US President Donald Trump says he will make a massive budget request for one of the "greatest military build-ups in American history" in a feisty, campaign-style speech to eager activists.
Mr Trump defended his unabashed "America first" policies at the Conservative Political Action Conference (CPAC), an organisation that gave him one of his first platforms in his journey to the US presidency.
Mr Trump also repeated his criticism on what he called purveyors of "fake news". He referred to a recent tweet in which he said some in the US news media should be considered an "enemy of the people".
"Never underestimate the people. I don't think it'll ever happen again," he said.
"And I want you all to know that we are fighting the fake news. It's fake, phony, fake. A few days ago, I called the fake news, the enemy of the people. And they are, they are the enemy of the people.
Mr Trump has repeatedly chosen to make news media criticism a focus of his public remarks since taking office on January 20.
In the speech he outlined plans for strengthening the US military, already the world's most powerful fighting force, and other initiatives, though he again offered few specifics.
He said he would aim to substantially upgrade the military in both offensive and defensive capabilities, with a massive spending request that would make the country's defence "bigger and better and stronger than ever before."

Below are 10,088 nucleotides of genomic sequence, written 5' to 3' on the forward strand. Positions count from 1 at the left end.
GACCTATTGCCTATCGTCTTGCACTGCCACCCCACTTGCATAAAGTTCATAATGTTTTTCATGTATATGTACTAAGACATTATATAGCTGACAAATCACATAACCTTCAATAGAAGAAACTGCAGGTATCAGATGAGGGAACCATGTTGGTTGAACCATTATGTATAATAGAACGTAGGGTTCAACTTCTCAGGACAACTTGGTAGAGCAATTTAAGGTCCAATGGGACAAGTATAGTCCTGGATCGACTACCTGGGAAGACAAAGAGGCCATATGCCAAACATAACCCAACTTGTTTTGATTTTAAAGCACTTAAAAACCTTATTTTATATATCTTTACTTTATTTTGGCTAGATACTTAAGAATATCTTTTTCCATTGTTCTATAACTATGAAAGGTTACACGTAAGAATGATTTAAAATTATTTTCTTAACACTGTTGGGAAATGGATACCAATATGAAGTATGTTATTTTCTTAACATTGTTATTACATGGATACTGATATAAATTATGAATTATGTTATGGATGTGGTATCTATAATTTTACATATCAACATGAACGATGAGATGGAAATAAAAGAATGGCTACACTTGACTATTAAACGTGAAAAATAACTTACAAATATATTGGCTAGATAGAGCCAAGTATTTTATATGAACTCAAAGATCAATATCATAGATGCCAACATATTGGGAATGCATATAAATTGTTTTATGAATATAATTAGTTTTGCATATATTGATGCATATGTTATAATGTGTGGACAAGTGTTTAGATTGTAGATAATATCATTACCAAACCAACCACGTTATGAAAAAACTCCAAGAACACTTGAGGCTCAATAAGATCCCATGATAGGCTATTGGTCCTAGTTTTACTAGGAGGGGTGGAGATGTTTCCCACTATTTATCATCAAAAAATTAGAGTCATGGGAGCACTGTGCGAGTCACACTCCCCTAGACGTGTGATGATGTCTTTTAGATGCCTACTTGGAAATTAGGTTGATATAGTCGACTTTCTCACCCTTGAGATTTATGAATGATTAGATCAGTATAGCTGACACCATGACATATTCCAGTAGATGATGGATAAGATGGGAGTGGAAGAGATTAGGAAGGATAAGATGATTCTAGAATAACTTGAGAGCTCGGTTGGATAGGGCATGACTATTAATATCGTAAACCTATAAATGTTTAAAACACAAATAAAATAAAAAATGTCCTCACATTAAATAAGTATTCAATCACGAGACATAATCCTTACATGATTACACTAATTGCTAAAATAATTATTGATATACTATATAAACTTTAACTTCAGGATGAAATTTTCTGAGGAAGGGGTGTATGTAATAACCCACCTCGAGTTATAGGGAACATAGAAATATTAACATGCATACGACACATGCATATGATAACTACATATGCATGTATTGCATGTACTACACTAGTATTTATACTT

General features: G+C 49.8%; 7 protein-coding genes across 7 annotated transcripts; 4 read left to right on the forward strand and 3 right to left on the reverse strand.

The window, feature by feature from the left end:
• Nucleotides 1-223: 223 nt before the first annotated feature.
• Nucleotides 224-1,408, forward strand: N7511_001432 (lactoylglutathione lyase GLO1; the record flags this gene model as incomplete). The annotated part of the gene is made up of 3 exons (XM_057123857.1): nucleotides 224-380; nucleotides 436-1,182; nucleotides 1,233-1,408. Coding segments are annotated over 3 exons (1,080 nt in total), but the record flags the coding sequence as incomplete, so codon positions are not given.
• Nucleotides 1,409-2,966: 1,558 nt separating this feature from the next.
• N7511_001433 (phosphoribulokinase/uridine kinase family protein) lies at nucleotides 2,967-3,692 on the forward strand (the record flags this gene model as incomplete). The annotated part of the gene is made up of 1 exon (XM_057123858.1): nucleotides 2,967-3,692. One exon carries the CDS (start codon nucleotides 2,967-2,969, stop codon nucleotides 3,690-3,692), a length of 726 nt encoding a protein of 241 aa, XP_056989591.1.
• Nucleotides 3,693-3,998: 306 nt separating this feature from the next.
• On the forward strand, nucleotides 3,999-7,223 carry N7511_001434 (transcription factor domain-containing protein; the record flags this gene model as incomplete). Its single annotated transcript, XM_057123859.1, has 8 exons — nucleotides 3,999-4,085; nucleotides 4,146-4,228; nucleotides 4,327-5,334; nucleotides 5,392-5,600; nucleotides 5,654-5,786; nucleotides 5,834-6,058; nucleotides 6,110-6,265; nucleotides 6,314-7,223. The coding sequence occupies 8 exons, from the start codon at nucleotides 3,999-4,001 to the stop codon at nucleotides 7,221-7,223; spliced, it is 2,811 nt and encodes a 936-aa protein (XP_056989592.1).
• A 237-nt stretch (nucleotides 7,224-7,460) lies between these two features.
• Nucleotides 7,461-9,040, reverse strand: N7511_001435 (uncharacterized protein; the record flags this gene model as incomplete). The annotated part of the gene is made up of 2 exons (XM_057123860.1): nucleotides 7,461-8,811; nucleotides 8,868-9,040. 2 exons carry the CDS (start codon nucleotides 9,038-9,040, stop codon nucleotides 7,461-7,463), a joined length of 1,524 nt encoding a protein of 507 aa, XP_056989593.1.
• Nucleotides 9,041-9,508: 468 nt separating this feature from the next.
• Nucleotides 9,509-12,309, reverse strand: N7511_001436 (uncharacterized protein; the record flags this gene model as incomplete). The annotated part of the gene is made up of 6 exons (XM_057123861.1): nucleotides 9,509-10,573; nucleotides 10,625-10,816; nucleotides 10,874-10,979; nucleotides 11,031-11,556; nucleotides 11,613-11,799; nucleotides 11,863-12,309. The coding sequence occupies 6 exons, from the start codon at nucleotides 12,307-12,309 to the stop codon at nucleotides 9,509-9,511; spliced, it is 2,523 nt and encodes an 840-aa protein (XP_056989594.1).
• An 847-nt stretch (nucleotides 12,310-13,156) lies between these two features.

"And, hopefully, we'll never have to use it, but nobody is going to mess with us. Nobody. It will be one of the greatest military build-ups in American history," Mr Trump said.
Russian politicians close to the Kremlin say Mr Trump's aim of putting the US nuclear arsenal "at the top of the pack" risks triggering a new Cold War-style arms race between Washington and Moscow.
In a recent interview with Reuters, Mr Trump said the US had fallen behind in its nuclear weapons capacity, a situation he said he would reverse, and he said a treaty limiting Russian and US nuclear arsenals was a bad deal for Washington.
His remarks were "arguably Mr Trump's most alarming statement on the subject of relations with Russia," Russia's international affairs committee chairman Konstantin Kosachev says.
"Mr Trump's campaign slogan 'Make America great again', if that means nuclear supremacy, will return the world to the worst times of the arms race in the '50s and '60s."
Over the course of the Cold War, the Soviet Union and the US realised that achieving supremacy was dangerous, and accepted the doctrine of parity as the best way to ensure peace, Mr Kosachev wrote on his Facebook page.
"Are we entering a new era? In my view we need an answer to that question as soon as possible."